THE BLOG
11/26/2012 11:51 am ET Updated Jan 26, 2013

'Writers' Bloc': Going Behind the Fourth Wall With J.R. Havlan

Can the technique of conducting a review in entirely rhetorical questions, as Pete Wells of the New York Times did to verbally flay Guy Fieri, be employed in praise rather than verbal evisceration? No.

Will there still be lots of rhetorical questions in this review? Here's one now!

Hey, what's funnier than a good joke?

Deconstructing that joke, of course. Well, not usually. But since every rule needs an exception to prove it, the world needs "Writers' Bloc" -- a podcast about how our favorite comedies are made, hosted by The Daily Show writer J.R. Havlan, who has been with the show since it was created 16 years ago.

J.R., himself a stand-up comedian and comedy writer, is the ideal host for a podcast like "Writers' Bloc," as his industry experience makes him well-suited to take the audience on a tour behind the fourth wall and into the "complicated and jittery brains of the writers" of today's most popular comedies.

Mr. Havlan promises a look at how the "sausage" that is shows like The Daily Show, The Colbert Report, Letterman, SNL, 30 Rock and The Office get made, and is off to an excellent start with episode one, featuring The Daily Show creator Lizz Winstead. Mr. Havlan's approach to the interview is informal and eager, and that, combined with his obvious rapport with Ms. Winstead, makes for a podcast that truly feels like a conversation between friends that the audience is lucky enough to witness by accident.

Over an hour, Lizz and J.R. grant us insight into the beginnings of The Daily Show, the creative process of comedy writing, Lizz's dogs' dietary habits and who you probably shouldn't invite into your office -- even in a nontraditional office environment like The Daily Show. As Mr. Havlan points out on the podcast website's description of the episode and mentions during the podcast in an almost apologetic manner, he and Ms. Winstead do loudly eat pistachios through parts of their discussion. But the sound, as well as the sound of Ms. Winstead's dogs barking in the background and her occasional reprimands, contribute to the intimate and friendly feel of the podcast.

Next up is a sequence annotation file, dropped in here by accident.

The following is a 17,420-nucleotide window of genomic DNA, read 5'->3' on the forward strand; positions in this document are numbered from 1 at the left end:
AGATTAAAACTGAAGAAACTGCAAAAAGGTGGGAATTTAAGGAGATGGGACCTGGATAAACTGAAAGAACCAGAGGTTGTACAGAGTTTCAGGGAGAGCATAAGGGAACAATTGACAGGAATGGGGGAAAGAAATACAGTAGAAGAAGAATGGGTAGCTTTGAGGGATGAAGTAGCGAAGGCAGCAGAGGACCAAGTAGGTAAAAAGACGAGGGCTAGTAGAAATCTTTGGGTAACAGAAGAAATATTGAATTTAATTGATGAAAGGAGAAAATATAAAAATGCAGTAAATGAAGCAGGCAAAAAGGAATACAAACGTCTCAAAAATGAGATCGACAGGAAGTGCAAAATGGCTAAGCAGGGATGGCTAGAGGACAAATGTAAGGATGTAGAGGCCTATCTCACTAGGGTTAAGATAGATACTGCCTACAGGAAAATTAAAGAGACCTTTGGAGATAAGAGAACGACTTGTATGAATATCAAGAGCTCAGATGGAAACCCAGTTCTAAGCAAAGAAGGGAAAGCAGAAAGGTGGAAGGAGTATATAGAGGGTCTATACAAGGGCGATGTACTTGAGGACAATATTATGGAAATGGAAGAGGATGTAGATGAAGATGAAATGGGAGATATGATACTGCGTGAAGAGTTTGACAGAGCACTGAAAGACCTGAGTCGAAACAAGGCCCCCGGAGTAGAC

Likewise, in a bonus episode with The Daily Show writer and "The Flop House" podcast co-host Elliott Kalan, J.R. strikes a perfect balance between preparedness and improvisation, giving us the sense that he gets answers to all the questions he intended to while allowing the conversation to take them where it naturally would go. This, too, adds to the sense that the audience is just a fly on the wall of a conversation between friends.

Look for a new episode on November 26th, featuring guest Rachel Axler. After a three-year stint at The Daily Show, Rachel moved on to Parks and Rec, and has since written for Bored To Death and New Girl. New episodes will be available for download every second Monday.

Whether you are an aspiring comedy writer, already established in the industry, or someone who enjoys comedy, "Writers' Bloc" is far more pleasant to listen to than Mr. Havlan's sausage analogy implies. Fans, already perfectly nicknamed "BlocHeads" by J.R., can download the podcast on iTunes, stream it on the website, and follow the show on Twitter.

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